What Would You Do?

I was reading a  blog the other day, interestingly enough by Ruth, where she discussed Twilight and wondered if she’d written it whether Bella would have ended up with Jacob or Edward. (Before I make her sound like a Twilight freak, this was just a passing thought she had on starting the book).

My initial reaction to this was to say, “Well, if I wrote it she would have gone for the wolf boy.” But, after thinking about it, I can tell you that she wouldn’t have – she’d have gone with Edward.

Bear with me, there is a point to this.

Why? You ask. Because, if I were Stephanie Meyer and I had a contract to write a vampire romance series, then a vampire romance series is what I’d write. From book two on (Jacob isn’t a viable player in book one), people debated and argued over who the annoying Bell would choose, while I rolled my eyes and said, “The vampire! Duh! It’s a vampire series!” And, locked into a contract for a vampire series, a vampire series it would remain, whether the characters wanted that or not (And I don’t think they did.)

This leads me to one of the reasons that I like the independent -or self – publishing movement.  If  Twilight had been self published, then when Bella and Jacob fell in love, the series could have gone to a werewolf romance without that terrible contract problem. Of course, there is a chance she would have lost readers who were expecting a vampire series, but that’s the risk any author takes when they change the direction of something, whether traditionally or self published.  My point is that as a self published author you have the freedom to do that.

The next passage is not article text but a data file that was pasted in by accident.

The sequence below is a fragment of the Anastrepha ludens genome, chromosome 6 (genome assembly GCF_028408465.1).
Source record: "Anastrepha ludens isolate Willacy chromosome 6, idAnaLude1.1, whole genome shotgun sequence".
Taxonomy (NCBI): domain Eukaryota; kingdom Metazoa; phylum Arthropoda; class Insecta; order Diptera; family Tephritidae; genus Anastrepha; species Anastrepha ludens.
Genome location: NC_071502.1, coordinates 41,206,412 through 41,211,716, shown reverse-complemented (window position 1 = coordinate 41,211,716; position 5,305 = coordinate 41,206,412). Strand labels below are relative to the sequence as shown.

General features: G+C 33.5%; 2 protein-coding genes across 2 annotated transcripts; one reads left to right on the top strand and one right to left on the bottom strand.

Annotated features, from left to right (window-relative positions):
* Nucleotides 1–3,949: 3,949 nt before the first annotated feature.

That’s not to say I’m against traditional publishing because I’m not. People say that a traditionally published author is more “serious” while a self published is only “playing at it”, and maybe they’re right to the extent that there is a difference.  It’s like the difference between an “artist” and a “graphic artist” (simplified terms used for the point of this blog!) As an “Artist” you’re encouraged to produce something meaningful, something expressive. It might take weeks to do, and in fact you tend to be applauded for days and days of toil because the goal is perfection. Meanwhile the “graphic artist” is encouraged to churn it out quickly, on command, and draw whatever is needed at the time. In fact, I’ve read several professional illustrators who give you the tip to trace photographs in Illustrator to create vectors because “it’s faster”.   The mainstream factor is there, but not the soul, while the “artist” has the soul but not the mainstream exposure.

Is that to say one is better than the other? No. I do both, myself. I draw on command, and I “create art” just for me. Both are good things, both are necessary, and both are art. it’s the same for traditional and self publishing. traditional authors can write on command, while many self published choose not to go that route.  Both are good things, both fill the entertainment void, and both are viable and “real  writing”.